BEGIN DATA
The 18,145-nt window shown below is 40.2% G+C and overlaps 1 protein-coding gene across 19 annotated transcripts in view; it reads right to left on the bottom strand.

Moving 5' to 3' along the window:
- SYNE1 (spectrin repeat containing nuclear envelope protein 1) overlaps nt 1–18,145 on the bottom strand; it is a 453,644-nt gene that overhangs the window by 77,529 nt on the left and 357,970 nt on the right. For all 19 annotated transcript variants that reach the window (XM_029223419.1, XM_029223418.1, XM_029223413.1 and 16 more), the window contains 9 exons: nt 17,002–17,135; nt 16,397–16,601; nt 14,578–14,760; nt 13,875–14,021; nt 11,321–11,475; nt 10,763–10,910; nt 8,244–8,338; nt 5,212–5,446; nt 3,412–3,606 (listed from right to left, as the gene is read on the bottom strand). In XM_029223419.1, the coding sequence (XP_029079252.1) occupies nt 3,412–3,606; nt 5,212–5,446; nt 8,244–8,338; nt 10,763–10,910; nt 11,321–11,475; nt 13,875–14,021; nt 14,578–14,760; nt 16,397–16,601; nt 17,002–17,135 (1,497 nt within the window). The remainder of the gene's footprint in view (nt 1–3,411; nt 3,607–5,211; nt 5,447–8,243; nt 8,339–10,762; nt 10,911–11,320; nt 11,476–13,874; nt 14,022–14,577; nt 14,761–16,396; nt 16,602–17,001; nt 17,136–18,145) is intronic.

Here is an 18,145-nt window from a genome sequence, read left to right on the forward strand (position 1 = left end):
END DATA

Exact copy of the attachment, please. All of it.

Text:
The 18,145-nt window shown below is 40.2% G+C and overlaps 1 protein-coding gene across 19 annotated transcripts in view; it reads right to left on the bottom strand.

Moving 5' to 3' along the window:
- SYNE1 (spectrin repeat containing nuclear envelope protein 1) overlaps nt 1–18,145 on the bottom strand; it is a 453,644-nt gene that overhangs the window by 77,529 nt on the left and 357,970 nt on the right. For all 19 annotated transcript variants that reach the window (XM_029223419.1, XM_029223418.1, XM_029223413.1 and 16 more), the window contains 9 exons: nt 17,002–17,135; nt 16,397–16,601; nt 14,578–14,760; nt 13,875–14,021; nt 11,321–11,475; nt 10,763–10,910; nt 8,244–8,338; nt 5,212–5,446; nt 3,412–3,606 (listed from right to left, as the gene is read on the bottom strand). In XM_029223419.1, the coding sequence (XP_029079252.1) occupies nt 3,412–3,606; nt 5,212–5,446; nt 8,244–8,338; nt 10,763–10,910; nt 11,321–11,475; nt 13,875–14,021; nt 14,578–14,760; nt 16,397–16,601; nt 17,002–17,135 (1,497 nt within the window). The remainder of the gene's footprint in view (nt 1–3,411; nt 3,607–5,211; nt 5,447–8,243; nt 8,339–10,762; nt 10,911–11,320; nt 11,476–13,874; nt 14,022–14,577; nt 14,761–16,396; nt 16,602–17,001; nt 17,136–18,145) is intronic.

Here is an 18,145-nt window from a genome sequence, read left to right on the forward strand (position 1 = left end):